I've been enjoying this year's ACX book reviews a lot more than the previous round, with cool essays on the Icelandic Sagas and Jane Jacobs. I particularly liked last week's review of "Public Citizens: The Attack on Big Government and the Remaking of American Liberalism" by Paul Sabin. The book is about Ralph Nader's contribution to modern sclerosis in the American government, but the essay serves as an interesting history of the public interest movement in relation to the government in general. It's not long and definitely worth a read but a few sections I liked:
the New Deal relied heavily on a new model for delegating congressional powers: Congress would create a federal agency with broad latitude, then they, or the president, would staff that agency with outside experts. Freed from the grubby pressures of the political process, these agency men—and they were pretty much all men—would use their expertise to reshape the country...
In his 1952 book American Capitalism, John Kenneth Galbraith summed up this equilibrium via the concept of countervailing powers: big government, big business, and the big unions worked together to collaboratively manage the economy.
But by the 1960s, the cracks in this model were starting to show. A report prepared for President-elect Kennedy outlined the problem of regulatory capture, the process by which agencies intended to regulate private businesses got too close to their subjects and end up serving them instead. And a new class of liberal intellectuals rose to prominence by pointing out the ways in which the political establishment’s plans sometimes rode roughshod over the citizens they were supposed to serve.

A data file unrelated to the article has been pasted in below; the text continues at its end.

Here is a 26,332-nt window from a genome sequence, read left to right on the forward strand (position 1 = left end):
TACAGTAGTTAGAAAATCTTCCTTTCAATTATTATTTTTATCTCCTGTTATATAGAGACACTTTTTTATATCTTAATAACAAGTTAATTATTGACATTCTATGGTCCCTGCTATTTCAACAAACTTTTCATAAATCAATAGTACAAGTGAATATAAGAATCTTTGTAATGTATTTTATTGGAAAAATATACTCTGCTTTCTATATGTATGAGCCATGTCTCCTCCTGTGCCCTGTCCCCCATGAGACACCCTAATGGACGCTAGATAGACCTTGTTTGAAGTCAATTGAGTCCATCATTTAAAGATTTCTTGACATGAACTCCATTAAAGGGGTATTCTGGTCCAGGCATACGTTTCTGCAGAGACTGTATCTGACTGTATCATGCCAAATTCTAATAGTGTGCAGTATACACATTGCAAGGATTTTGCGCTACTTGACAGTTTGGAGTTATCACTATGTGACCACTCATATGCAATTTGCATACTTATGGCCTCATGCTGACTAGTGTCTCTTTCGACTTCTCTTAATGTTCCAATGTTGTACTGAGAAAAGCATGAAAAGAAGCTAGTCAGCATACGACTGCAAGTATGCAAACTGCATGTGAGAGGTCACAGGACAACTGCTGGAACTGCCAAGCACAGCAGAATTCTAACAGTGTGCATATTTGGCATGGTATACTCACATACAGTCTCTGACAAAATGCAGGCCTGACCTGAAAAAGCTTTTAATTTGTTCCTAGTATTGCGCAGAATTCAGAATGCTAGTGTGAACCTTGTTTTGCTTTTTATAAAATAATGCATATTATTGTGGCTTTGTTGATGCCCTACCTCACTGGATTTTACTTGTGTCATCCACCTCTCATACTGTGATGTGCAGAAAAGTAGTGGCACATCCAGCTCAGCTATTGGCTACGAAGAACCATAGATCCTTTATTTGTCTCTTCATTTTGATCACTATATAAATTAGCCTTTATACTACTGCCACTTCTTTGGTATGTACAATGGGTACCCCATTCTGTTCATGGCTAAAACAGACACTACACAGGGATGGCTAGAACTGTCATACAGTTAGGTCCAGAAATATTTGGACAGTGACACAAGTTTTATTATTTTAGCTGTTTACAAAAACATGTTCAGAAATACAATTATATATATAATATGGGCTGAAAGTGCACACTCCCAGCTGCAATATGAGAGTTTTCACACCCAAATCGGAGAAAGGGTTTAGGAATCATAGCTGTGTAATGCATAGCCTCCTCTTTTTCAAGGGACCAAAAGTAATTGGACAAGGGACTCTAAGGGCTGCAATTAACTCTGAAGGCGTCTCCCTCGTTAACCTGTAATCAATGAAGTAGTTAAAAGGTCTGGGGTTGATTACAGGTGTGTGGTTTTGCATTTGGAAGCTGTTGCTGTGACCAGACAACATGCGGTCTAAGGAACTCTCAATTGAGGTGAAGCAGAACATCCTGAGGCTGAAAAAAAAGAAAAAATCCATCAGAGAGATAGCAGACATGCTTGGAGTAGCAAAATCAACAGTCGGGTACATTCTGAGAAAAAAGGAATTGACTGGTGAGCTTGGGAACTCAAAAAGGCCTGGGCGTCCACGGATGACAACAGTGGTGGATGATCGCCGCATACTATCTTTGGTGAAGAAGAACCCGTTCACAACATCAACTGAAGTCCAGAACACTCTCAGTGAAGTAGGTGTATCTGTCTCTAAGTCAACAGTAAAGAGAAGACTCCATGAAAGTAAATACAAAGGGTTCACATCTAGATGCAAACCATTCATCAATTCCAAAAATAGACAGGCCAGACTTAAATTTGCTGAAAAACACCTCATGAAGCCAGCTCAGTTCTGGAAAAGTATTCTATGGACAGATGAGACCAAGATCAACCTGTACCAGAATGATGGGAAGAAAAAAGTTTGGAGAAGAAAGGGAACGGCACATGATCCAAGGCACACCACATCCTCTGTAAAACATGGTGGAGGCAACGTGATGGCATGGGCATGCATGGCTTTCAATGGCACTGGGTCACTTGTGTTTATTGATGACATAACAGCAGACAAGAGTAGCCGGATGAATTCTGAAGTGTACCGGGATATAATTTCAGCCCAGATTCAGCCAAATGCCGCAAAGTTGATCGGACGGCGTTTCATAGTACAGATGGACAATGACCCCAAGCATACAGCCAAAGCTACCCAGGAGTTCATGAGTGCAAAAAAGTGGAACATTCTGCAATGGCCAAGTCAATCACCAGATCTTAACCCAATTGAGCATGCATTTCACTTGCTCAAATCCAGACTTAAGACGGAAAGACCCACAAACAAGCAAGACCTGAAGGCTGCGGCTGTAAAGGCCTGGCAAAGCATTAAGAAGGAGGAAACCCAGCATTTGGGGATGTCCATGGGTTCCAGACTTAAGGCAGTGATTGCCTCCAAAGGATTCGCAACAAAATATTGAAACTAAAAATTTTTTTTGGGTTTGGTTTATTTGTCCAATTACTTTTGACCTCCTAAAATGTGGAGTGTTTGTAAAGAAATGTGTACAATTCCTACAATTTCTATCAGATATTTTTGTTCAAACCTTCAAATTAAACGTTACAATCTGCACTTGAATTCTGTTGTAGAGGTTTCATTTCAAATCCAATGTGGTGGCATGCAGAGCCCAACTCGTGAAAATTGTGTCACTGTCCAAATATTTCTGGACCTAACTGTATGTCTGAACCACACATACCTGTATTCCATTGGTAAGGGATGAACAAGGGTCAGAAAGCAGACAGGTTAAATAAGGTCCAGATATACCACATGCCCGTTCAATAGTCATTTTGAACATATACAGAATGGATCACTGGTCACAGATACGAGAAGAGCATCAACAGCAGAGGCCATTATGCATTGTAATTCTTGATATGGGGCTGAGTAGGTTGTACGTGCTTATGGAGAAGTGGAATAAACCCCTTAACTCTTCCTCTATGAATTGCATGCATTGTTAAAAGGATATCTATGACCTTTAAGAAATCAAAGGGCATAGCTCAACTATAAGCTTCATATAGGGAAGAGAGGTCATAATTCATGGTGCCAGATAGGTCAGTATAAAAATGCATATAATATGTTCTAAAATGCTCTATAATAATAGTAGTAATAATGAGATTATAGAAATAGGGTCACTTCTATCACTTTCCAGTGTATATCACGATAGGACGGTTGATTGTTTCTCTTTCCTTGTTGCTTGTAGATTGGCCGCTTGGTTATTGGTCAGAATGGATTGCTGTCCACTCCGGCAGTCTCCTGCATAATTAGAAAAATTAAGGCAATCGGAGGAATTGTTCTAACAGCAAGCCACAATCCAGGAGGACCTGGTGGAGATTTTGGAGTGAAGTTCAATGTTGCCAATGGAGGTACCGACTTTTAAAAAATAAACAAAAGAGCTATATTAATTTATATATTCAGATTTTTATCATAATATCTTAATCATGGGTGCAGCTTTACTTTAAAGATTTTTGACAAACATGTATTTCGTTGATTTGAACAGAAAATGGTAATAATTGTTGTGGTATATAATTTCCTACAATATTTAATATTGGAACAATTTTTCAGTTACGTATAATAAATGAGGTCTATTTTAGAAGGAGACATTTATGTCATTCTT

The new intellectual class was deeply critical of government action, especially the ways it propped up big business, and they invested a ton of energy into criticizing, investigating, and suing the government. The non-profit wasn't really a thing before Nader, now it's some 10% of the private sector. Advocacy on behalf of Nader and associates dramatically expanded public comment periods on agency actions, "gave the agencies they created extremely detailed mandates, procedures, and timelines .... required judicial review of agency decisions, and explicitly empowered citizens to sue the agencies for not following the rules. (Previously, it wasn’t clear that a random individual American would have standing in such a case.)"
These ideas were intended to prevent bureaucrats from cravenly serving big business or from crushing the citizenry with their major projects, but of course they made it hard to implement major projects at all. Government slowed to a crawl, and of course money-flush big businesses found themselves better able to afford dealing with all the new regulations, and better able to make use of judicial review and comment periods. All this has led us to our kludgocracy where:
Across the country, NIMBYs and status-quo defenders exploit procedural rules to block new development, giving us a world where it takes longer to get approval for a single new building in San Francisco than it did to build the entire Empire State Building, where so-called “environmental review” is weaponized to block even obviously green initiatives like solar panels, and where new public works projects are completed years late and billions over budget—or, like California’s incredible shrinking high-speed rail, may never be completed at all.